Top 5 Working Dogs

Alaskan Malamute

A true American breed, the Alaskan Malamute was named after the native Innuit tribe called Mahlemuts from Alaska. The breed was used to pull heavy loads over long distances as a sled dog and is the cousin to other Alaskan dogsā€”the Siberian Husky, Samoyed, and American Eskimo dog.

Common Characteristics

  • Size: 51 to 100 pounds
  • Lifespan: 6 to 15 years
  • Pet purchase cost: $1000 to $1000
  • Allergies: Moderate
  • Shedding: Severe
  • Primarily suited for indoors


Common Reasons for Surrender

Alaskan Malamutes have a high percentage of return rates mostly because this highly energetic dog loves to romp in the snow and finds the heat unbearable. While people in hot climates can run air conditioners and exercise their pet at sunrise or sundown, the Malamute will not be able to withstand the summer temperatures in the continental United States. Another reason for surrender is puppies get along well with one another, but at ten months the Malamutes start fighting one another.


Malamutes are affectionate and adapt to their owner’s lifestyle, and oftentimes they want to be your equal partner. Your Malamute will hike ten miles, watch a football game, and pull a dog sled all in one day, as long as she’s with you. Malamutes participate in a sport called “Skijouring” where the dog pulls you while you are on your skis, and they love to backpack and travel whether on a hike, a boating trip, or a road adventure.


The Malamutes don’t live to please their people and flunk as watchdogs. Their coat is beautiful, but the hair comes out everywhere and all over the house. Malamutes are Arctic diggers and will enthusiastically dig holes in your lawn or garden.

An unexercised and bored Malamute will find an outlet for her energy and often surfs the kitchen counters for food. Fruit bowls, sugar canisters, and a tomato ripening on the window sill are all fair game for these counter surfers.

Snow Happy Bob Sutherland.jpg Diet

A Malamute should not be free fed where you fill a bowl and leave it out all day. Malamutes are food oriented and they will beg, so it can be tempting to overfeed them. The Malamute is not a picky eater; some of her favorite foods include roast beef, chicken, and cheese. Feed your dog once or twice a day. When you train your dog, you can use part of that dry kibble as tiny treats for rewarding right responses to training.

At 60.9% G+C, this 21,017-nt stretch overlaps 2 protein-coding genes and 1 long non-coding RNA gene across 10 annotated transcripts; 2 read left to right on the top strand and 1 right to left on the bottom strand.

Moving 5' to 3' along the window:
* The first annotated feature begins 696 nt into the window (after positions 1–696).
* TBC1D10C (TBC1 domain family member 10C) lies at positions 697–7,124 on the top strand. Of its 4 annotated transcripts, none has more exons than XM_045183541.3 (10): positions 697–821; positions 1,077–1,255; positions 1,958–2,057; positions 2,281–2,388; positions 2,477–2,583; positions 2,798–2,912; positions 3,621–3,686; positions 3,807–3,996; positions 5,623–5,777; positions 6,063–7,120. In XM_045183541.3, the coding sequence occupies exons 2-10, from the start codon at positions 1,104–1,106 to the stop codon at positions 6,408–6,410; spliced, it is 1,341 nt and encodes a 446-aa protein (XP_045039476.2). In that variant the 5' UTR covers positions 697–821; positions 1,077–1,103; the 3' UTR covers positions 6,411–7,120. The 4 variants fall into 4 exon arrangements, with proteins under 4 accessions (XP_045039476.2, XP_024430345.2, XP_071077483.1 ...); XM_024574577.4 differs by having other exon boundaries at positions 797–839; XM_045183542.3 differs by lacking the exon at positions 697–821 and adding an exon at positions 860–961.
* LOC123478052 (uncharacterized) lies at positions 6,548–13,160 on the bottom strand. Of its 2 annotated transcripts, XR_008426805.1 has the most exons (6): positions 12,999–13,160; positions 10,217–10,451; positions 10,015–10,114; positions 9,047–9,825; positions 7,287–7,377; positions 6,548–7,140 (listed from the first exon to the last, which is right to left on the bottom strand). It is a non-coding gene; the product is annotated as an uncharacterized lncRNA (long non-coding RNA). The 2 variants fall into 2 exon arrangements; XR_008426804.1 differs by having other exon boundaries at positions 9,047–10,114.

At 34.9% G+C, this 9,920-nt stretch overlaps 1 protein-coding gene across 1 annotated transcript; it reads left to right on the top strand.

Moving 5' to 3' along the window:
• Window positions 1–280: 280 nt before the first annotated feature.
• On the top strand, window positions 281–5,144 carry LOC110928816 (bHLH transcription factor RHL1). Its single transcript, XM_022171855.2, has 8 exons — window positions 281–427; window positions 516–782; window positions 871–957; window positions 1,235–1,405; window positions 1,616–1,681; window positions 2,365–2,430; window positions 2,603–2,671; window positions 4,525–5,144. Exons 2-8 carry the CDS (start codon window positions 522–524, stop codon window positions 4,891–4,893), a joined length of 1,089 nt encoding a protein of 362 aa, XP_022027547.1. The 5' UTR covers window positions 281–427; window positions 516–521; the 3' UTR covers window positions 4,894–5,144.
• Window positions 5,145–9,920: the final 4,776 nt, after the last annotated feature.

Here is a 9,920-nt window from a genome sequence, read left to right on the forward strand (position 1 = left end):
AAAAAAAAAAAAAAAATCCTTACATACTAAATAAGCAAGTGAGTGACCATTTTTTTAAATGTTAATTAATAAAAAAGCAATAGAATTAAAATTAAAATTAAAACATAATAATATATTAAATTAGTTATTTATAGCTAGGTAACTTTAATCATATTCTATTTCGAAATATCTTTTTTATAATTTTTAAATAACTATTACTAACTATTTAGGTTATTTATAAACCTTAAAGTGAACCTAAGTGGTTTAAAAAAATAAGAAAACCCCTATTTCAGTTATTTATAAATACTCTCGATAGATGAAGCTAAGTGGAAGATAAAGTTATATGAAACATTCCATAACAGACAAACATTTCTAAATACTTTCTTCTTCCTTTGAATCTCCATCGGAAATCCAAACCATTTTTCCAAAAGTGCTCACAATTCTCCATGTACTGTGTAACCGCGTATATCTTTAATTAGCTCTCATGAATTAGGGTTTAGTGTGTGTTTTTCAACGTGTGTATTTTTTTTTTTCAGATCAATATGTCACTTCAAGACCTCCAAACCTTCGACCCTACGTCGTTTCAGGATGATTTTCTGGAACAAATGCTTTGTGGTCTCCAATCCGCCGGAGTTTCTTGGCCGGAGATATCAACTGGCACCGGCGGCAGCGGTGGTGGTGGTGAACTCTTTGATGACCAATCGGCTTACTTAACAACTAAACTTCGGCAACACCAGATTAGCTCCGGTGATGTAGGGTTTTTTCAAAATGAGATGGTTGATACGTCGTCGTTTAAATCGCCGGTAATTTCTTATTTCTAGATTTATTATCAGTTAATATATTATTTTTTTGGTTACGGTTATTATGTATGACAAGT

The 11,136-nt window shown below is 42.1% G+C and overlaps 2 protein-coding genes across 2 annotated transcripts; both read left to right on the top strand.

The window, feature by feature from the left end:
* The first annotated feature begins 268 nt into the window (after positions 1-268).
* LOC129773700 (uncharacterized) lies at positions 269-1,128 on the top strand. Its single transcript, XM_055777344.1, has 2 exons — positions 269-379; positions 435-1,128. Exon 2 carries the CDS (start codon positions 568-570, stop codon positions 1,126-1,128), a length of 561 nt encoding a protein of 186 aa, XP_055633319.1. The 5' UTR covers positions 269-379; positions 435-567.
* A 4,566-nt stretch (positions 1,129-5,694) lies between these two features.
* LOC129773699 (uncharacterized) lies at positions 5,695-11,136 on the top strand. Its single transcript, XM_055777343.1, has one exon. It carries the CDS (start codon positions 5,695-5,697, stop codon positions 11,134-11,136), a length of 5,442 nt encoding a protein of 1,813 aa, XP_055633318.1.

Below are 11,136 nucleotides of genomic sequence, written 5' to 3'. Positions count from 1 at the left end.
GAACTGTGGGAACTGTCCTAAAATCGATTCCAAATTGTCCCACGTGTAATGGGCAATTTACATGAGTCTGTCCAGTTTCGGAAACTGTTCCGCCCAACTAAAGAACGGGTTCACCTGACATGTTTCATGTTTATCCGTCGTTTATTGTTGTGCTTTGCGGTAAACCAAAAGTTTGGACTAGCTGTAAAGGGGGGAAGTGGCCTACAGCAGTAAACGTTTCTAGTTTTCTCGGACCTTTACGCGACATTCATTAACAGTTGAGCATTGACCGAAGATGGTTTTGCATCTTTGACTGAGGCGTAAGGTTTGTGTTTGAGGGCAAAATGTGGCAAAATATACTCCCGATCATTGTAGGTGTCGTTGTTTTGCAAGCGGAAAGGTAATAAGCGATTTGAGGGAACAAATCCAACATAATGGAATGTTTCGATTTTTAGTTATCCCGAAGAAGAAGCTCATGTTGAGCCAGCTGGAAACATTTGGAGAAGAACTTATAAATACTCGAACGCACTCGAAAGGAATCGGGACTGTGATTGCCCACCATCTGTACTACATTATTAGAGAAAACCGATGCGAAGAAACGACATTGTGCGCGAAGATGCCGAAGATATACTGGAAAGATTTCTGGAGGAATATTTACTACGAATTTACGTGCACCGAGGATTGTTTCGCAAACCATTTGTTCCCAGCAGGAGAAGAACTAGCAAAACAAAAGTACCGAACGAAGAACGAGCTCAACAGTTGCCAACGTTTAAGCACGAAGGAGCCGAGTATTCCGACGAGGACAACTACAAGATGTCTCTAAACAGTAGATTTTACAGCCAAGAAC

The Alaskan Malamute needs a lot of exercise in a cool climate. He can be a good running or walking companion, as long as he doesn’t get overheated. Dog backpacks are used only on mature dogs. It can be fun to use a dog backpack so your dog carries her own water and food on a long hike and builds muscle in the process.

 Possible Health Issues

Common health problems include hip dysplasia, blindness, seizures, and hypothyroidism. Poor diet as pups can lead to bone disorders in adulthood.


Malamutes are used to lot of exercise in a cold climate. That doesn’t eliminate keeping a Malamute in an apartment, but it does mean that you need to exercise your dog several times a day and keep the apartment relatively cool. Some people with sled teams keep their dogs outdoors in kennels while others sleep on the bed with the owner. She needs to be crated when you leave the house or she could eat the couch by the time you return.


Due to the Malamute’s heavy undercoat and outer coat, he requires daily brushing and grooming for 10 minutes a day. If your dog sleeps inside every night, you will want to bathe him once a week. The Malamute does not need a groomer, as long as you trim the hair on his feet.


Alaskan Malamute Bob Sutherland2.JPGMalamutes are not your servants, even when you want them to cooperate with you in obedience training. You may teach your dog to sit, stay, heel, and even jump and retrieve if you use positive reinforcement by rewarding right responses with small food treats.


Most Malamutes do not enjoy a game of fetch, but they like to pull carts, sleds, and wagons.

ADDITIONAL RESOURCES                                                                           

The Alaskan Malamute Yesterday and Today by Barbara Brooks and Sherry Wallace

Australian fact sheet —

We want to thank the Alaskan Malamute Assistant League (AMAL) for help with this profile.

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